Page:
Ballooning sleeves, silvery hues, intrecciato warrior-woman bodices and billowing silk gowns. Giles Deacon sent out a fantastical procession of knockout pieces, but what in the world (or, indeed, what out of this world) did it all mean?
'Black Adder!' guffawed a jubilant Deacon as the crowds rushed to congratulate him after the show. 'The sleeves, the bodices, that stretched-out leopard print, it's all about Black Adder,' he clarified.
But what about the 1970's maxi dresses in palest baby-breath pink? The swinging lilac car coat woven with glimmers of silver? The Jane Birkin black micro minidress? And the mushrooms of outsize woolen beanies worn throughout?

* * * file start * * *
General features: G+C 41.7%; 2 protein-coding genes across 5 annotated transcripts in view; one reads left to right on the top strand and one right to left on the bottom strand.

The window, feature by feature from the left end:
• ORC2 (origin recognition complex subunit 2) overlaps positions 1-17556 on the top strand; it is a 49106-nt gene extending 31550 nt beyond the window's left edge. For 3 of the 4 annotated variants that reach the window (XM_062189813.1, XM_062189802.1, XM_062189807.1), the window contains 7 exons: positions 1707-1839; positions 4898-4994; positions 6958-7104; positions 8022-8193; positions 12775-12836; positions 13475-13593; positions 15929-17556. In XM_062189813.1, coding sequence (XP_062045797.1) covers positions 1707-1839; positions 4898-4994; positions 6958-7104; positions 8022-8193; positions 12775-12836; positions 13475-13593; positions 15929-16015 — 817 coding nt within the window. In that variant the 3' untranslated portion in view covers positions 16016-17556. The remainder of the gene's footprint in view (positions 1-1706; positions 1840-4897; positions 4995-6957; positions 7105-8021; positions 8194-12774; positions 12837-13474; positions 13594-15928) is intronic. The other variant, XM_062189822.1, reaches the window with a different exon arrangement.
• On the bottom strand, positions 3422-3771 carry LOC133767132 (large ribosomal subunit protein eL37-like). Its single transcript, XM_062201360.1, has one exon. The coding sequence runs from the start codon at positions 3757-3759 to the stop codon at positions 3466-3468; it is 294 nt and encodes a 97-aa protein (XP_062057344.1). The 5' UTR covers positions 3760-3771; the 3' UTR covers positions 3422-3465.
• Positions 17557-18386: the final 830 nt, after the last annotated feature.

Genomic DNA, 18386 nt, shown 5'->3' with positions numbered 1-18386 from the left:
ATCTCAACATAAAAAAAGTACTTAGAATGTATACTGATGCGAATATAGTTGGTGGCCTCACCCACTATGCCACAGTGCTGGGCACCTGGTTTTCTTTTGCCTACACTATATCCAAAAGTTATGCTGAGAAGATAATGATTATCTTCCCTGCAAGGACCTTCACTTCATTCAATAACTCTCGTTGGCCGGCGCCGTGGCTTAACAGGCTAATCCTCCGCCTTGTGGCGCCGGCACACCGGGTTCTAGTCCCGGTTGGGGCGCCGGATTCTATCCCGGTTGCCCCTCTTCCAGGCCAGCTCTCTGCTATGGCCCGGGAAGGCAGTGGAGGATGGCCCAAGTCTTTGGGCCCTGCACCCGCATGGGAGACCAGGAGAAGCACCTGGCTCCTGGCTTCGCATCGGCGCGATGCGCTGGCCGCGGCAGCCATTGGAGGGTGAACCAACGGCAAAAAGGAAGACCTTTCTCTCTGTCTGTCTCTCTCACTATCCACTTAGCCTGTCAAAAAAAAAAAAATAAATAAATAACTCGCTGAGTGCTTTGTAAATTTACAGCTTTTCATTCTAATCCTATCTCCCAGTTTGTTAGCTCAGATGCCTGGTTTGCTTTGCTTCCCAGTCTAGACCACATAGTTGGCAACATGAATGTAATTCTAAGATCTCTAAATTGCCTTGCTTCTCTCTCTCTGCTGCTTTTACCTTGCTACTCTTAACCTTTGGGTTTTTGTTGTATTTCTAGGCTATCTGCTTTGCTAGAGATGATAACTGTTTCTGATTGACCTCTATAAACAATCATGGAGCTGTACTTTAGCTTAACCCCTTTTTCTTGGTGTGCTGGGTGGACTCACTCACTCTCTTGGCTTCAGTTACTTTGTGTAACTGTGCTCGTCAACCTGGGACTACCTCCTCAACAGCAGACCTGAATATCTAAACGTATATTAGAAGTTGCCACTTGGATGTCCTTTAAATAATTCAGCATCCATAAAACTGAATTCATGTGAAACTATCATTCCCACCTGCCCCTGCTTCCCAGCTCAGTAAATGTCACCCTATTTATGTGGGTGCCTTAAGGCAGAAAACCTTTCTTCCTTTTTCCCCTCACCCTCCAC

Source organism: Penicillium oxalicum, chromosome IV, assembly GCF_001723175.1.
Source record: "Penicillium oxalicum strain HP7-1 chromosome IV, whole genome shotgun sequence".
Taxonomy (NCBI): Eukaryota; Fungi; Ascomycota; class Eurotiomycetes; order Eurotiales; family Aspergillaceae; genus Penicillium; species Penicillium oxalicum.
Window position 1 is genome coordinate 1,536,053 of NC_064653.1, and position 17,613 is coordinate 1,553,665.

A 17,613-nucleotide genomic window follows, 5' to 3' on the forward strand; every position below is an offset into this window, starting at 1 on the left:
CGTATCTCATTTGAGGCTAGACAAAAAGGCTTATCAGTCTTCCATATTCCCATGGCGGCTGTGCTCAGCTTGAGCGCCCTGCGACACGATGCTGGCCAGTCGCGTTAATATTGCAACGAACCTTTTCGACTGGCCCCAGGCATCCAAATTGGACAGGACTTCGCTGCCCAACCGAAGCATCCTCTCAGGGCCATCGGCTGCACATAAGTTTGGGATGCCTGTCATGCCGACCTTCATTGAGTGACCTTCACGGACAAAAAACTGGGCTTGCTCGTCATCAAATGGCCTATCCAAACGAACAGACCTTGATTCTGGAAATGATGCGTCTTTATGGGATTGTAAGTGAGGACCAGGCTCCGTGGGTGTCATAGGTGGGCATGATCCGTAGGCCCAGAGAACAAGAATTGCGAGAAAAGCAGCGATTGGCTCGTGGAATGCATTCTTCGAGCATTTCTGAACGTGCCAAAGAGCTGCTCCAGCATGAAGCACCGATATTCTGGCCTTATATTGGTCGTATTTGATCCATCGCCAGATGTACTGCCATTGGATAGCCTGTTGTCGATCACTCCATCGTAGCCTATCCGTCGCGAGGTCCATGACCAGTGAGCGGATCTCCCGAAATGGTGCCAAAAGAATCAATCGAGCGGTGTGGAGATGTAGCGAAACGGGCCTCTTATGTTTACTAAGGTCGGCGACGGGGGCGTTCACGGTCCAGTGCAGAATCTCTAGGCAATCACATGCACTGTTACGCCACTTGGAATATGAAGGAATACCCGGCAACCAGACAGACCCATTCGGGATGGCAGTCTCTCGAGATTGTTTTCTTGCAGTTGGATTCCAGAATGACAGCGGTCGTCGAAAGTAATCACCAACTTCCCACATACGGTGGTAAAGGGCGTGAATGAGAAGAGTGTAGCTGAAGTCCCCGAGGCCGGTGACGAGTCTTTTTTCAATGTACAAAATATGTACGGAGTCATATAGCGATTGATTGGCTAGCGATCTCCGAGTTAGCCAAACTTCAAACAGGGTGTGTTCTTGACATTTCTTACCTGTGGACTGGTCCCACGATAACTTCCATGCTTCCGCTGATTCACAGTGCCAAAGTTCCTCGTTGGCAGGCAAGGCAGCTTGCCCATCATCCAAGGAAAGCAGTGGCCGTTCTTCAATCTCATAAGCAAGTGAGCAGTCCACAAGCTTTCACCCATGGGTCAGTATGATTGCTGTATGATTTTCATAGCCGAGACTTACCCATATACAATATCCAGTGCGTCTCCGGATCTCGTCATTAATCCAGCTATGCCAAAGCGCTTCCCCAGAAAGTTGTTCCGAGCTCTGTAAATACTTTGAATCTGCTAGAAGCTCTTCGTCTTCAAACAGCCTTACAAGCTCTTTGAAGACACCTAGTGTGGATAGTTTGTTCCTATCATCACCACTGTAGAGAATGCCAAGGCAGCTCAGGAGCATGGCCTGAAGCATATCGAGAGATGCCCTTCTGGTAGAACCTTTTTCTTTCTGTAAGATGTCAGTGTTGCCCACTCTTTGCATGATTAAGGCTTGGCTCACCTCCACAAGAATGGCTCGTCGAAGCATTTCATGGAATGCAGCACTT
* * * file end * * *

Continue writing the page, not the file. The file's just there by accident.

I borrowed the costumes from Black Adder for a shoot with Kate Moss in about 1996, explained Katie Grand, the shows stylist, in a bid to lend clarity to the cryptic Black Adder reference. Hes been obsessing about it for months now, and I dont know what he remembers from that shoot but its turned out well.
It certainly did turn out well fantastically, in fact. Right from the moment Kristen McMenamy glowered her way onto the runway in a puff of white silk, we were ensnared. Laser-cut leather dresses in the palest of antique gold, swishing fringes of studded gladiator leather hanging from the hips, and goddess gowns that took up the whole width of the catwalk as they breezed down.
These are not clothes for everyday wear - a billowing swashbuckling sleeve and lengths of trailing white silk would be tricky to pull off down the local - but they are clothes to fantasise about wearing. In a season full of real-woman staples and recession-conscious investment pieces, we all welcomed the pure escapism of fairytale garments to transport us to another place. With Baldrick, of course.